“in a manner prescribed by Rule 4(e)(1) for serving an
individual; or . . . by delivering a copy of the summons and
of the complaint to an officer, a managing or general agent
or any agent, authorized by appointment or by law to receive
service of process. . . .” Here, Defendant Wakecraft
was served by personal service on Cyril Lawrence, the person
authorized to receive service of process for Defendant
Wakecraft. (ECF No. 7 at 1, Berens Decl. at ¶ 6.) The
proof of service indicates that Defendant Wakecraft was
personally served with the summons, the cover sheet, and new
case documents. While the proof of service does not indicate
that Defendant Wakecraft was served with the complaint, the
fact that its counsel, Mr. Lawrence, contacted
Plaintiff's counsel regarding an extension of time to
file an answer indicates that it was served with the
complaint. Therefore, the Court finds that Defendant
Wakecraft was sufficiently served.
The Eitel Factors Weigh in Favor of Default
discussed below, consideration of the Eitel factors
weigh in favor of granting default judgment in this instance
Possibility of Prejudice to Plaintiff
first factor weighs in favor of entry of default judgment. If
default judgment is not entered, Plaintiff is effectively
denied a remedy for the violations alleged in this action
unless Defendants appear. Defendants may never appear to
defend this action. Therefore, this factor weighs heavily in
favor of granting default judgment.
The Merits of Plaintiff's Substantive Claims and
Sufficiency of Complaint
next relevant Eitel factors include an evaluation of
the merits of the substantive claims alleged in the complaint
as well as the sufficiency of the complaint itself. This
requires the Court to look to the complaint to determine if
the allegations contained within are sufficient to state a
claim for the relief sought. Danning v. Lavine, 572
F.2d 1386, 1388 (9th Cir. 1978). “[F]acts which are not
established by the pleadings of the prevailing party, or
claims which are not well-pleaded, are not binding and cannot
support the judgment.” Alan Neuman Prods., Inc. v.
Albright, 862 F.2d 1388, 1392 (9th Cir. 1988) (finding
it error to award default judgment where the complaint was
insufficient to state a claim).
Plaintiff's motion for default judgment, he states that
counts one through four allege that Defendants breached the
Agreement by not timely delivering the 2017 boat and not
repaying the loan that Plaintiff made to Defendants.
Plaintiff also states that he has demonstrated the merits of
his substantive claim against Defendants.
brings a claim for breach of contract under California law.
The elements of a cause of action for breach of contract are:
(i) existence of the contract, (ii) plaintiff's
performance or excuse for nonperformance, (iii)
defendant's breach, and (iv) resulting damages to the
plaintiff. See CDF Firefighters v. Maldonado, 158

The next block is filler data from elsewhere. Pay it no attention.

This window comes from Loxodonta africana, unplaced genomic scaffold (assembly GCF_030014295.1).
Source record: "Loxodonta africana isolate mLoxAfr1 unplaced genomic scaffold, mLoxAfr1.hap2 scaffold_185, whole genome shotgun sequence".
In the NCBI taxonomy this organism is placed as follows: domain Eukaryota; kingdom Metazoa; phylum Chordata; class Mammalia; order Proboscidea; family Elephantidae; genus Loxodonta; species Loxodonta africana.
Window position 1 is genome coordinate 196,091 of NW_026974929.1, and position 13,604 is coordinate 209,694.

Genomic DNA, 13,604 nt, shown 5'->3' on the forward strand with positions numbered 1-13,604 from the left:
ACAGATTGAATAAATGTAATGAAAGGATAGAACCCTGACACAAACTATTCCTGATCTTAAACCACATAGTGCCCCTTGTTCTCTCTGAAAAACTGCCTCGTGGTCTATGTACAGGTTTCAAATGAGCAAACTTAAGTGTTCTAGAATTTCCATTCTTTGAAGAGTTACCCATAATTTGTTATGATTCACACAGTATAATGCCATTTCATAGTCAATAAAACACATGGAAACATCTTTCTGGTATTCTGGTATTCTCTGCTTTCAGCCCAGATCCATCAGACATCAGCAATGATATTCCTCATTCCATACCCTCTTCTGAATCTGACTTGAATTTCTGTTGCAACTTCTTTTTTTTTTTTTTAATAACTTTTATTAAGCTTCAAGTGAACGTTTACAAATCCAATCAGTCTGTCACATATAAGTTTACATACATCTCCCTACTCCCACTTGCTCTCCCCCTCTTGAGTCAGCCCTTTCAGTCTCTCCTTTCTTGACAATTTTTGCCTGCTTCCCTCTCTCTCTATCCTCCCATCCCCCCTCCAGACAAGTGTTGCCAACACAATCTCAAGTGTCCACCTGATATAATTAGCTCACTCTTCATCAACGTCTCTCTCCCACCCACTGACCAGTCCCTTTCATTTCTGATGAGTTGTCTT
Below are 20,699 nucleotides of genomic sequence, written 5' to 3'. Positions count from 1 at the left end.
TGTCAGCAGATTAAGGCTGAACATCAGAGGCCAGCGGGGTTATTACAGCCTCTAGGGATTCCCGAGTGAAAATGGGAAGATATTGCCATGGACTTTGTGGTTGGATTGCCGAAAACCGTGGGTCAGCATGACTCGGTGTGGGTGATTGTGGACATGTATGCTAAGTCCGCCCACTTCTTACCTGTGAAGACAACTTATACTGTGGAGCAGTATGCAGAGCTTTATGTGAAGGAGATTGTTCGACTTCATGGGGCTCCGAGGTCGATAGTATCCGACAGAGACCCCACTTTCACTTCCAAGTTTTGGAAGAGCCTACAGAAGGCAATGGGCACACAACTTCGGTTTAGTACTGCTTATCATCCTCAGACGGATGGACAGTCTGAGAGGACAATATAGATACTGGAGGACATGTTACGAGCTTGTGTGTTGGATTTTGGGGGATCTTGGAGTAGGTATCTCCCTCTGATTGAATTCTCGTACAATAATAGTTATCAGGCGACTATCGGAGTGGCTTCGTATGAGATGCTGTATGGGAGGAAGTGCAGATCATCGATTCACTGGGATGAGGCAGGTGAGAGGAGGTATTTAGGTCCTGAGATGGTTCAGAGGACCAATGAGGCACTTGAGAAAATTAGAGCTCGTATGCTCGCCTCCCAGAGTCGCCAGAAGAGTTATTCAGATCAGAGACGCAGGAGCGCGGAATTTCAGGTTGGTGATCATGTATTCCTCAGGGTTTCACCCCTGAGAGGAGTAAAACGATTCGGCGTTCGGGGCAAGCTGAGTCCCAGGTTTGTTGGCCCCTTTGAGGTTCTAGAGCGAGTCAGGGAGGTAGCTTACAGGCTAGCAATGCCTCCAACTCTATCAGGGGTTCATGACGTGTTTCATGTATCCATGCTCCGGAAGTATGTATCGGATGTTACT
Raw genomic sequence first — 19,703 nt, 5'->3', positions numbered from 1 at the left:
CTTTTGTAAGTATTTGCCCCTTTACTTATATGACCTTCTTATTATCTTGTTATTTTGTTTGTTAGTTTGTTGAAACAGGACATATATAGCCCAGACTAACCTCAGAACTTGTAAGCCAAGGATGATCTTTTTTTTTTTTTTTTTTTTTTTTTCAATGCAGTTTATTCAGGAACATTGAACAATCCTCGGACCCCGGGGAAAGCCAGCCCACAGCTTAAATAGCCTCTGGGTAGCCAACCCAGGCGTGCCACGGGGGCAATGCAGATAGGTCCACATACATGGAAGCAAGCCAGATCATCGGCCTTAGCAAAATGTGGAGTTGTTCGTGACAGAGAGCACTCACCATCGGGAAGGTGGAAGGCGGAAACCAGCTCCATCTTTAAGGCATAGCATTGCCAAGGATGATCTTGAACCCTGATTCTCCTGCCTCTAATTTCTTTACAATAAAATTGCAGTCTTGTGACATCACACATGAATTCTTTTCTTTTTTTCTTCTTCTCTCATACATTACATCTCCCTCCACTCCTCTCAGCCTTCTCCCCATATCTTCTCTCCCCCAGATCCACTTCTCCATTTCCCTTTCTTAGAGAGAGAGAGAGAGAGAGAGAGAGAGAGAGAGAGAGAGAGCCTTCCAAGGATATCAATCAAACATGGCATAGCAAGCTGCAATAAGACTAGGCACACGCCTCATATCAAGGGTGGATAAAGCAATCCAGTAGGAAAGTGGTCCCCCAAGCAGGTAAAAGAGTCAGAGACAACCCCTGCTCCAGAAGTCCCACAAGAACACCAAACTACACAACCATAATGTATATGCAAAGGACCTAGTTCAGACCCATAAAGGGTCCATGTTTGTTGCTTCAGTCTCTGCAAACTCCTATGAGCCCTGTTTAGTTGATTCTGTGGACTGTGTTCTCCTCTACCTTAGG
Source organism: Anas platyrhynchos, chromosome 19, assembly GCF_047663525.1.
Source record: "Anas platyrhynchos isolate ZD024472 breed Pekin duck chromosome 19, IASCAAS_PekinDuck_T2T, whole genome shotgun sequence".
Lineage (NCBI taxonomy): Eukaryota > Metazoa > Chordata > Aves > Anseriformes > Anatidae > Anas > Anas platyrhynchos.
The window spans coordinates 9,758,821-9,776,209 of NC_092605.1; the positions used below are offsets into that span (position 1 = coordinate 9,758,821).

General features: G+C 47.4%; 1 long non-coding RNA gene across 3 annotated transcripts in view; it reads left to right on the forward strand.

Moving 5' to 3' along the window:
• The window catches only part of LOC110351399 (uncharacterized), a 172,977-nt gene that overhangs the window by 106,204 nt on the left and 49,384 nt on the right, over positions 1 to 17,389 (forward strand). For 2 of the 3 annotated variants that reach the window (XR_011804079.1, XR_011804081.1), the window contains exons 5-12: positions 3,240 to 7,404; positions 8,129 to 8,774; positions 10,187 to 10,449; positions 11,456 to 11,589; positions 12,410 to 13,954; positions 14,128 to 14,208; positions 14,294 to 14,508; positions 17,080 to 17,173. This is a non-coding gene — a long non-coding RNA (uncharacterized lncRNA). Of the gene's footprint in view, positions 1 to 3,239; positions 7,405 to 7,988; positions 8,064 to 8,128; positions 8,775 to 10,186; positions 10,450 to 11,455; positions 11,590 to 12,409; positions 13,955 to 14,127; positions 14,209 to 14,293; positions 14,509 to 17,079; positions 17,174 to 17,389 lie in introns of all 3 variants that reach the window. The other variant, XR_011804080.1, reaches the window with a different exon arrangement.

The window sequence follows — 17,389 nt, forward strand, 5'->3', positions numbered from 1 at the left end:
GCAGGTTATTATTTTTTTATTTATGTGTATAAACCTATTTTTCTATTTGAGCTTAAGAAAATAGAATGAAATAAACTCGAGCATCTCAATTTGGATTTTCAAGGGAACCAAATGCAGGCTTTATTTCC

Cal.App.4th 1226, 1239 (2008) (citation omitted).
Court first determines whether a valid contract existed.
Plaintiff's complaint alleges that he and Defendants
entered into a Boat Delivery Agreement on October 15, 2015,
and an Amendment on or about June 20, 2016. Plaintiff alleges
that the Boat Delivery Agreement, as amended by the
Amendment, was a valid contract. Plaintiff attaches the
Purchase Agreement, Boat Delivery Agreement, and Amendment to
the complaint. Plaintiff alleges that Defendants have
breached the terms of the Boat Delivery Agreement, which was
amended by the Amendment.
Boat Delivery Agreement was signed by both parties and
provided that Plaintiff was willing to hold off on bringing a
civil complaint against Defendants pursuant to the Boat
Delivery Agreement and Defendants would manufacture the boat
and deliver the boat to Plaintiff's home address or
return the $85, 000.00 to Plaintiff on or before March 15,
2016. Therefore, the Boat Delivery Agreement is a valid
contends that the Amendment was a valid amendment to the
original Boat Delivery Agreement. However, Section 3d of the
Boat Delivery Agreement states that “[t]his Agreement
may only be modified or amended if the amendment is made in
writing and is signed by both parties.” (ECF No. 1-2.)
A review of the Amendment reveals that it was not signed by
Plaintiff. (ECF No. 1-4.)
the express language of the Boat Delivery Agreement makes it
clear that it can only be amended if the amendment is made in
writing and is signed by both parties. Plaintiff does not
present any argument or evidence that this was not what was
intended by the parties or that this should be interpreted
differently. When a court is determining the meaning of a
written contract, the court first decides whether the
language is ambiguous and reasonably susceptible to the
interpretation urged. See Winet v. Price, 4